Today, eCommerce is a fast moving game where standing still is not an option. We’ve talked in the past about fostering a culture of change and how important it is to build a team that can deal with a healthy dose of chaos. We work regularly with clients that have ignored change as well as those that have been on the fore front of it. More often than not the later benefits from higher valuations as such change elevated their business.
But as the web matures [and hopefully your company grows], change becomes more complex, more costly and often with greater risks. Today, it’s all about conversion. It’s great that traffic grew by 20% but what does that mean? What is the business impact of that? Was it more sales, less sales even, or perhaps a change in average order size. Years back when we were helping to sell a website buyers only wanted to know about unique users and page views. Today, the dive into analytics is much greater.
With that in mind, we wanted to chat about testing, specifically A-B Split Testing. You get the idea to launch a new site or make changes. But how do you know the impact of such changes. If you have a successful site now, going on gut feel is full of risk. The consumer is a tricky beast and the world is full of reports about consumer behavior. But so many variables play into it we think such generalizations are at best a guideline of where to begin to make change, then you need to test that change without damaging the business.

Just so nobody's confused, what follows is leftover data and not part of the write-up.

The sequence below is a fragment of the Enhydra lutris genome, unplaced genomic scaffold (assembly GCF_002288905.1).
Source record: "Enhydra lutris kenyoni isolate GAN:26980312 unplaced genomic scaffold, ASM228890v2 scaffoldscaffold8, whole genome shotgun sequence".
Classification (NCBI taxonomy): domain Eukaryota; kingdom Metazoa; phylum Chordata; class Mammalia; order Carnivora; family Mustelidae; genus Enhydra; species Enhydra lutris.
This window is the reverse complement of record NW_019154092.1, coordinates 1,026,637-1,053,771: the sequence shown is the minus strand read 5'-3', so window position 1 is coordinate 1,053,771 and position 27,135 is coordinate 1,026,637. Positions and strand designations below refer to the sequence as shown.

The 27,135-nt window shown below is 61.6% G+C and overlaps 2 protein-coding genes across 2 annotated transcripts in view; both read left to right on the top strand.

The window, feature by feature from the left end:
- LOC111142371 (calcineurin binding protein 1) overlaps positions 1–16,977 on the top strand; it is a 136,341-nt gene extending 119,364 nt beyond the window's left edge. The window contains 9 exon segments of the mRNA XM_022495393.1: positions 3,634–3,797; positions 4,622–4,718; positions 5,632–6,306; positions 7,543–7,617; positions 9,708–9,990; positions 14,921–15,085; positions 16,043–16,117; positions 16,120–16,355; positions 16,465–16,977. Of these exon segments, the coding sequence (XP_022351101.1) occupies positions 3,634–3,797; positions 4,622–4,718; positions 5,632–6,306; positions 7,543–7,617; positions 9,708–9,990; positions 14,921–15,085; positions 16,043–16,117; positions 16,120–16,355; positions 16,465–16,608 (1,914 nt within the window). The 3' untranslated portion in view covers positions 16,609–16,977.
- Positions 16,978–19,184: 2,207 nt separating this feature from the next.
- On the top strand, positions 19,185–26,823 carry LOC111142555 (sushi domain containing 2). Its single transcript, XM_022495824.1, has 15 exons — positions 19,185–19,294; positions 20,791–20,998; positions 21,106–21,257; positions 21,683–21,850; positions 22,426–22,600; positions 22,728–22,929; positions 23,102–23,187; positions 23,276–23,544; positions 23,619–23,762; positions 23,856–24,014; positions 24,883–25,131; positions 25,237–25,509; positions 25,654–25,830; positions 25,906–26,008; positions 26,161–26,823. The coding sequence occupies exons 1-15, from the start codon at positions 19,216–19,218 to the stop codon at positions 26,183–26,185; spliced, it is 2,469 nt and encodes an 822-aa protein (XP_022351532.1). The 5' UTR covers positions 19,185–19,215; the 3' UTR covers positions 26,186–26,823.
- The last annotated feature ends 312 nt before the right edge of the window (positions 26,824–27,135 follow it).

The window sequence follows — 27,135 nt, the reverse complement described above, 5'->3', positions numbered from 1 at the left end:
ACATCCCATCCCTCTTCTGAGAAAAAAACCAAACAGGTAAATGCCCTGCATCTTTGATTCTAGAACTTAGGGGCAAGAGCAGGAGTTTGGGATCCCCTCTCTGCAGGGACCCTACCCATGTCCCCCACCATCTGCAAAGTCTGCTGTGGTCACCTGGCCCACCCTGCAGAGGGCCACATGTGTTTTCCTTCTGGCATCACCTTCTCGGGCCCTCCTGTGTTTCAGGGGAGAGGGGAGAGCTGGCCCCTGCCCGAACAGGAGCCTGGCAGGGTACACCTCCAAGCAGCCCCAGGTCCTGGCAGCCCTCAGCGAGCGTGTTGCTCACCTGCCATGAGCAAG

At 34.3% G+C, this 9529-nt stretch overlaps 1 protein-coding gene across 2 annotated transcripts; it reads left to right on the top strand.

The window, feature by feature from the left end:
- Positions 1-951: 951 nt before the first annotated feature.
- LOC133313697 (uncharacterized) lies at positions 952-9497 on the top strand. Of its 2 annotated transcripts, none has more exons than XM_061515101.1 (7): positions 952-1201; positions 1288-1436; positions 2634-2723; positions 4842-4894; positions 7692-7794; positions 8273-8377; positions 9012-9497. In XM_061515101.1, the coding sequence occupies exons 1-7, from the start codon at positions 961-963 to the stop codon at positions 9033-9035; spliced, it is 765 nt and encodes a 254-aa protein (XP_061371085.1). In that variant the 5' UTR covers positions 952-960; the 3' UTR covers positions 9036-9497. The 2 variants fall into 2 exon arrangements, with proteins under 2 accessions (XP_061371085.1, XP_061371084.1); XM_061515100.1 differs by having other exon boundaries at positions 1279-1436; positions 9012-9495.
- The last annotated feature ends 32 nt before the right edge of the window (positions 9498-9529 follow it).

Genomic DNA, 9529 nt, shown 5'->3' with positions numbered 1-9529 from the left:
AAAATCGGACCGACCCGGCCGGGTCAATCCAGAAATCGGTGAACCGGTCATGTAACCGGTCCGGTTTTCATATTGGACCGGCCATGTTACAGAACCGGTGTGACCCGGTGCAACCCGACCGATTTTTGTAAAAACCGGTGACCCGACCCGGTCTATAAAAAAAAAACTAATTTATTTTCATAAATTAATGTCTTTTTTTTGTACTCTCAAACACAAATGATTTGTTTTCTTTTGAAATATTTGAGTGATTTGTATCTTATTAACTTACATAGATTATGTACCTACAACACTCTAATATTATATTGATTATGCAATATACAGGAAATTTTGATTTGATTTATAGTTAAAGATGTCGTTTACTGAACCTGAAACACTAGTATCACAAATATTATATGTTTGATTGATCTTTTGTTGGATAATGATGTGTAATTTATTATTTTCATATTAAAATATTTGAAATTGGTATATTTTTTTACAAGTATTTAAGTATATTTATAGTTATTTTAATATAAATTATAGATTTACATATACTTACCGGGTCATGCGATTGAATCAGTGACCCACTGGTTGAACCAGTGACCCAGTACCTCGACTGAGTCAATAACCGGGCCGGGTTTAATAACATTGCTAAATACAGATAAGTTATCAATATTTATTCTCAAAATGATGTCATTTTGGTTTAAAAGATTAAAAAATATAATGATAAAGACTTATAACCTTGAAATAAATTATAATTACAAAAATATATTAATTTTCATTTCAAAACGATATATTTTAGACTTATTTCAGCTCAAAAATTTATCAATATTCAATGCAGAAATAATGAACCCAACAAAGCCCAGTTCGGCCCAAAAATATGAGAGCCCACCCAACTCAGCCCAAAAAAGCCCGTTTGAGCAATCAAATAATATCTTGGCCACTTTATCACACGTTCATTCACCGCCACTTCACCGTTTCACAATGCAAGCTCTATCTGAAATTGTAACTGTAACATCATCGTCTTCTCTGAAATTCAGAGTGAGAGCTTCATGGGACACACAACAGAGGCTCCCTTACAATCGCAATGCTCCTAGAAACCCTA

A-B Split testing is simply launching two versions of something, such as a landing page and randomly directing half the traffic to each. The user is unaware of this and the versions should be shown in parallel to mitigate variables such as time of day etc… While it’s called A-B, certainly you could test more versions at the same time but obviously you want to make sure your sample size will be enough. Split tests really only work at testing one variable at a time, such as tabs versus buttons. If you throw multiple variables at, it’s difficult to determine how the interaction of variables determined the winner. Set up your tests much like a flow chart, testing one variable at a time and then another to arrive at the desired goal.
Defining the goal is important. Remember page views are great but ultimately in eCommerce its orders that keep the lights on…. There are a number of solution providers out there today to help set up testing environments as well as churn out the analytics to determine the best options. However you approach such a project, be sure to understand your goals first and design the tests from there. Do you want more sales, more leads, lower cart abandonment or fewer customer service calls. With goals in hand you can then design the split tests to maximize the ROI.